Sigh. The title of this blog just makes me cringe, and it has taken me a month to share. But in June I got my first speeding ticket. I was traveling home from surprising my dad for Father's Day weekend, driving on a road parallel to the interstate. I truly thought the speed limit was about 55mph...turns out it was 35 instead. As soon as I saw the lowered limit I slowed way down but just as I did, a police car pulled out behind me and my stomach dropped.
He clocked me driving 59mph in a 35mph zone. I was so shaken up that I remember thinking, "whew, at least I was only going 14 over...otherwise it would be reckless driving!" When I did the math again, though, I realized how fast I was traveling. While I truly did not mean to drive that fast - and honestly I never do! - I knew it was my fault for not noticing the speed limit sign.
The officer walked up and asked for my license and registration. I just sat there praying he would have mercy on me for some strange reason. When he came back I had mixed news - while he was still going to write me a ticket, he decided to waive the reckless driving option because I was so polite to him. Hands shaking, I thanked him profusely while I signed the paper, then I pulled slowly out onto the road and kept driving.
I am not in any way proud of my speeding ticket. I hope it is both my first and my last. At the same time, though, I reflected a little on my reaction. When I was a teenager I got pulled over and the first thing I did was burst into tears. Through the sobs and "I'm sorry's" the officer let me go with a warning because he probably felt too guilty to come down hard on someone so upset.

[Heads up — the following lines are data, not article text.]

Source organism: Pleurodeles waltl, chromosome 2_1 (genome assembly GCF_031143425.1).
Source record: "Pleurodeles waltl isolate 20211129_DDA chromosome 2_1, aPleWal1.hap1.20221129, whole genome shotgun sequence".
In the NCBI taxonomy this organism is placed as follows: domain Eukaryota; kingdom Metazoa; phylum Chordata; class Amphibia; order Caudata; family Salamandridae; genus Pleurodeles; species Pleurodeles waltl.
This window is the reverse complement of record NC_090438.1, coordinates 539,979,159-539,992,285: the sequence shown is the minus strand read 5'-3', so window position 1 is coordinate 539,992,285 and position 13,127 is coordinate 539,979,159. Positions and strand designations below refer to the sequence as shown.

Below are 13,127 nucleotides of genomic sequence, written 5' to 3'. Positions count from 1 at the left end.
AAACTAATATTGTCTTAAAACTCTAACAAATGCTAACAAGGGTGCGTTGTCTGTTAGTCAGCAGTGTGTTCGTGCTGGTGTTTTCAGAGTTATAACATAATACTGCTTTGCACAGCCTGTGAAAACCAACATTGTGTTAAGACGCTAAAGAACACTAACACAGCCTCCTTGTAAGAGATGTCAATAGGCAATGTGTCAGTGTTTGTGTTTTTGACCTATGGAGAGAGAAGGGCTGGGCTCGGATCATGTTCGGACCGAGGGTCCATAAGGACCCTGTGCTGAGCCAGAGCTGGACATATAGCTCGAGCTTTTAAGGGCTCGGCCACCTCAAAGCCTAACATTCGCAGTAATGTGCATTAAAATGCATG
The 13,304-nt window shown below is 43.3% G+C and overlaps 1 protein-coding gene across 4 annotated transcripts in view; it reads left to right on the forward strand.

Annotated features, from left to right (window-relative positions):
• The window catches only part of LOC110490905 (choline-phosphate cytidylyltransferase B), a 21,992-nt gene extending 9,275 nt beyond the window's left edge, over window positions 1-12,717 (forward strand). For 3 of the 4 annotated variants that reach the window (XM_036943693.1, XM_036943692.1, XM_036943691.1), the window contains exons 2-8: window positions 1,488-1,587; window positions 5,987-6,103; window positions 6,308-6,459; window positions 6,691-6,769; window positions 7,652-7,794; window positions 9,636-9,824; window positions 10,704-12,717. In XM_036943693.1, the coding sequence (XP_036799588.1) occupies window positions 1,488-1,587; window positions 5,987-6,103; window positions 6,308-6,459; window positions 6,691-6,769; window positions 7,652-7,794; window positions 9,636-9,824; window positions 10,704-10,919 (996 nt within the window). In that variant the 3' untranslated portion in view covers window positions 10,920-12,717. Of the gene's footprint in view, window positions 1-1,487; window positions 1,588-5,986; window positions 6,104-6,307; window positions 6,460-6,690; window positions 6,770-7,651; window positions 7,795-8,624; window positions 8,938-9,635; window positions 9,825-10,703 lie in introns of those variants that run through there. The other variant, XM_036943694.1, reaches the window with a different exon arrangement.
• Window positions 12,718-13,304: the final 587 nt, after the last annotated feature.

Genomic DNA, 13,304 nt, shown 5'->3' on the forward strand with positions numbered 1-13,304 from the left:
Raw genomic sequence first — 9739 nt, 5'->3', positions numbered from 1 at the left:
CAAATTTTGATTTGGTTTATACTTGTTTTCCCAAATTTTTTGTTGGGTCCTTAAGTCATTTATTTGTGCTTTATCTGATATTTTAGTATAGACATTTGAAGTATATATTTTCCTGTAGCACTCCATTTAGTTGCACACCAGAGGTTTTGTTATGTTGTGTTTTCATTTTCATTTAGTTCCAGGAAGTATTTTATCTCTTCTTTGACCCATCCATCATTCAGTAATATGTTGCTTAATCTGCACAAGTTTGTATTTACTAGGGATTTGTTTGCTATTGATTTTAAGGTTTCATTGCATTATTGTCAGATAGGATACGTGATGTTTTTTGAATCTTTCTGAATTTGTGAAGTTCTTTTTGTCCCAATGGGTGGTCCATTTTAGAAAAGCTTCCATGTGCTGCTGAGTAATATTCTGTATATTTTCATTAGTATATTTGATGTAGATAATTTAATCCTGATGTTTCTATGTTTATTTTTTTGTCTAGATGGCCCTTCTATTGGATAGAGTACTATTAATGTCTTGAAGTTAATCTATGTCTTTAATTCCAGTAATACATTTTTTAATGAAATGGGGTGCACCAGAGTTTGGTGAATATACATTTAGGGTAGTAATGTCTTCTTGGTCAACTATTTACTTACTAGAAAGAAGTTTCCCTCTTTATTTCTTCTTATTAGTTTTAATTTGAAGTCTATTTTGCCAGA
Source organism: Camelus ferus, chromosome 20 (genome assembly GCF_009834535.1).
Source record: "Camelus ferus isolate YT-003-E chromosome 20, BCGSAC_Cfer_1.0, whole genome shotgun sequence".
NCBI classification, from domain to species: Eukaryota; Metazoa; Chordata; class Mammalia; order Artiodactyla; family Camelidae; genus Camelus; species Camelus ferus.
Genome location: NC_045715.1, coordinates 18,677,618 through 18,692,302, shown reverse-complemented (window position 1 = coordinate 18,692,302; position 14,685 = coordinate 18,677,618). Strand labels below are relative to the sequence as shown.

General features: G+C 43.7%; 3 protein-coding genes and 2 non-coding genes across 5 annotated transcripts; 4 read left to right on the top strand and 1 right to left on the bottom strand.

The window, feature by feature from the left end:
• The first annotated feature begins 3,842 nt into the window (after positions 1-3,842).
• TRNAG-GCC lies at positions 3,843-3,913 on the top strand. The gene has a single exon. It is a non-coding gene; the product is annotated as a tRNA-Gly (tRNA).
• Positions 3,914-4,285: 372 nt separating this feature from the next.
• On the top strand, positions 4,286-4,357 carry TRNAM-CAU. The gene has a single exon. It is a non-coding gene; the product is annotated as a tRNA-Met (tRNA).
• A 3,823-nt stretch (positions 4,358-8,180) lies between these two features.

This time, though, I held it together. I may have been terrified but I owned up to my mistake. I was certainly upset and extremely sorry, but I did not shed a tear. In a small way, getting a speeding ticket made me realize that I am an adult. Sometimes I am an adult who is unobservant or misses things like speed limit signs, but I am an adult nonetheless. It is both a privilege and a responsibility to own my errors and not try to excuse them or cry my way out.
I never want to get pulled over again, and I have learned a lesson about paying attention and not assuming. (I've also learned that processing fees alone on a ticket are ridiculously expensive) But as I write this I am just a little proud of who I have become and how I have grown up since the scared little high school girl I once was.